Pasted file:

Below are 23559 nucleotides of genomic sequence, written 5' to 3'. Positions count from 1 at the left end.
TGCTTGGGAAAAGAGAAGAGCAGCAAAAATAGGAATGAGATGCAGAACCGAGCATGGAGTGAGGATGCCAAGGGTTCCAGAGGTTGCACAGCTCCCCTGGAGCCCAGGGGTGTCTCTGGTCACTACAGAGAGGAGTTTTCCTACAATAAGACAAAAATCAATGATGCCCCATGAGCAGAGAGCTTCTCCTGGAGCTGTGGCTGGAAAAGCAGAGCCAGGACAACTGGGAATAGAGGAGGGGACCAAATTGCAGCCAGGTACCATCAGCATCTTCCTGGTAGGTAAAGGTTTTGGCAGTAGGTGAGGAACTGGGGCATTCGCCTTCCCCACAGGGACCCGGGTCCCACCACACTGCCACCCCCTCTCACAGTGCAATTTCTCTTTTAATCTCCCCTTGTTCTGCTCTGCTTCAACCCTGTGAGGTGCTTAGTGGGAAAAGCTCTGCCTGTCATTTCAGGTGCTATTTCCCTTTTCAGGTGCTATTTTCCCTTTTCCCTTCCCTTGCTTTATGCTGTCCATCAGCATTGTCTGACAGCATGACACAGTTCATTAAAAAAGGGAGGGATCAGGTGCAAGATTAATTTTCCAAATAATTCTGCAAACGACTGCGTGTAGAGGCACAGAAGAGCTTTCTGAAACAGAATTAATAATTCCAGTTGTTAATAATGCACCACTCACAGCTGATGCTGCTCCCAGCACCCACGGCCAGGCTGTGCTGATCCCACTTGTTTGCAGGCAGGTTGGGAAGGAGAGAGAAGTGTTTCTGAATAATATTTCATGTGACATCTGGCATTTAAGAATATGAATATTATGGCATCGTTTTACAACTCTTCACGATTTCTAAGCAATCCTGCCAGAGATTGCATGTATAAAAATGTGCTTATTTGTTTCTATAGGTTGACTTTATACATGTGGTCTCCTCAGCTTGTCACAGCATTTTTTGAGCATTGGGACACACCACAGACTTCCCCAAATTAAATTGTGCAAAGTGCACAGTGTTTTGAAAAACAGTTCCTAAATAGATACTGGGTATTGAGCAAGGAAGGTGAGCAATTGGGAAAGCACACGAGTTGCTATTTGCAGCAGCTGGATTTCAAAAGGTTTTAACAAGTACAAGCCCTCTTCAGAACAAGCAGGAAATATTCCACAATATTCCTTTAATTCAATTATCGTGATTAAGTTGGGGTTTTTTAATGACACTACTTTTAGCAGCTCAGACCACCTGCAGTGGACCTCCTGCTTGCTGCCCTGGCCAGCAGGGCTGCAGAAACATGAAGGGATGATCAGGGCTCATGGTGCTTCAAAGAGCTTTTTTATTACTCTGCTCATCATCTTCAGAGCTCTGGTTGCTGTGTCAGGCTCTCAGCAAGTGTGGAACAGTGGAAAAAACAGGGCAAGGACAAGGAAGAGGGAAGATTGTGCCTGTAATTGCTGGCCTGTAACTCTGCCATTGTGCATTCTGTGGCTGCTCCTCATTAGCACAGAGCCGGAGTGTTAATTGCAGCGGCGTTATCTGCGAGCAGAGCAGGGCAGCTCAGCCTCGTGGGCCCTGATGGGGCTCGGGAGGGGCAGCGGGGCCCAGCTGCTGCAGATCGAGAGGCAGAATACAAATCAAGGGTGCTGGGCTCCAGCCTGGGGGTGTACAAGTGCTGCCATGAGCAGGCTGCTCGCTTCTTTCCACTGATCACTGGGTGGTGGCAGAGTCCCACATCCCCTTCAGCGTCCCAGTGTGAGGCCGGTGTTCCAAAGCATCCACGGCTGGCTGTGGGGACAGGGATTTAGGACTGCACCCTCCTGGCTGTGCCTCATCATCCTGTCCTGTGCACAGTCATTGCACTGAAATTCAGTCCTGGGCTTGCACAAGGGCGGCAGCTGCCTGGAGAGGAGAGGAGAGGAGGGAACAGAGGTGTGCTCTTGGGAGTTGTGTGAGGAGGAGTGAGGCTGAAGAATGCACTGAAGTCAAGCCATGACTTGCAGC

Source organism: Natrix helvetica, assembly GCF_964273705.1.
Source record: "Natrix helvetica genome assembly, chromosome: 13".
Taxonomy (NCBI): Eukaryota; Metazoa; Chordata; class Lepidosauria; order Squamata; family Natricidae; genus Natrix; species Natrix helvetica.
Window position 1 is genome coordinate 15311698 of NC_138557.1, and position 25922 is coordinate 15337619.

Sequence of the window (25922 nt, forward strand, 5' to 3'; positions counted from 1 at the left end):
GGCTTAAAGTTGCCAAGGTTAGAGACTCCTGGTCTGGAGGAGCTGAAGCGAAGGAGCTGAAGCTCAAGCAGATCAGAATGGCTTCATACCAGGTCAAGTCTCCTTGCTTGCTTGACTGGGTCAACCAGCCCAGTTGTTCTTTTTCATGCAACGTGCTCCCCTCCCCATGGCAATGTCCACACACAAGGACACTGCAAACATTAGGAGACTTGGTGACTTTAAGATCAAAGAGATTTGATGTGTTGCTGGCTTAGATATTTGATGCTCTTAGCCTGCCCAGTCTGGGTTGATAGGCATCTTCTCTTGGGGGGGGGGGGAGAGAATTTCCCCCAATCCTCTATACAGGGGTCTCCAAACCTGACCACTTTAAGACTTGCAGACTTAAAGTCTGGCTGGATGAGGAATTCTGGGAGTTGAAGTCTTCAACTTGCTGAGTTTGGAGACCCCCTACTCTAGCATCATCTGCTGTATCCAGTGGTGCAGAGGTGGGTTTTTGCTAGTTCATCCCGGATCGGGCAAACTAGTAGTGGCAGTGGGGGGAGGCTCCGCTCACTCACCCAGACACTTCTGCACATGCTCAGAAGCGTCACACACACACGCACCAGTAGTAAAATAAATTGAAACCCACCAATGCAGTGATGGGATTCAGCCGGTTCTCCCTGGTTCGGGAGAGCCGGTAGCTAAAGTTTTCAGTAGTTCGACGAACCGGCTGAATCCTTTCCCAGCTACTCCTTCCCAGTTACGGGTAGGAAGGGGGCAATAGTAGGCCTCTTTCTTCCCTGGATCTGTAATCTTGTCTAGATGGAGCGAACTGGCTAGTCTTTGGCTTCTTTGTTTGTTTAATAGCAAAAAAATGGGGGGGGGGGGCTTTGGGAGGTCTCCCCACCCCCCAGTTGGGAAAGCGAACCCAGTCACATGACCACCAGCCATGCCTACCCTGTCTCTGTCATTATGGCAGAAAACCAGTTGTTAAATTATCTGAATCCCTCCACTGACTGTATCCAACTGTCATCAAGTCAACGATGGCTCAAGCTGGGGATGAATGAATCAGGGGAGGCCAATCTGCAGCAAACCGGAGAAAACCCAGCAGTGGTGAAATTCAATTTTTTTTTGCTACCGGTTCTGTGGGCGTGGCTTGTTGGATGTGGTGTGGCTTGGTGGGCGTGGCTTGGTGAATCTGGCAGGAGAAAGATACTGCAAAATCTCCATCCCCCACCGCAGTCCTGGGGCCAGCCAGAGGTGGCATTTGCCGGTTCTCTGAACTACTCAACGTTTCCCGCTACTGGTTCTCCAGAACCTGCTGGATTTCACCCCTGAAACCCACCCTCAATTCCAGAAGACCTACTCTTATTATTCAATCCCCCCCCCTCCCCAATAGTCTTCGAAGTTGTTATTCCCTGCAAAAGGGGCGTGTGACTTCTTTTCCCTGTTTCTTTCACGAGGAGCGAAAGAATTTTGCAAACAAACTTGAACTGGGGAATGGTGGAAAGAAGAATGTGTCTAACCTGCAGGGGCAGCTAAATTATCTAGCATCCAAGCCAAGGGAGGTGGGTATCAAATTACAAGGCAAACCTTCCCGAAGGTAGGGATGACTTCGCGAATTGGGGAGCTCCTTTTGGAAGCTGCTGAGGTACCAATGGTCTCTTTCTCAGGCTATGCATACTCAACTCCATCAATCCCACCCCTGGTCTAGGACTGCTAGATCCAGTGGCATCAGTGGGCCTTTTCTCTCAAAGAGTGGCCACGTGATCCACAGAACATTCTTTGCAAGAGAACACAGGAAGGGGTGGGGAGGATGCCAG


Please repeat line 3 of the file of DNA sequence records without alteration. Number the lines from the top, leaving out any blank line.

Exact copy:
Source organism: Natrix helvetica, assembly GCF_964273705.1.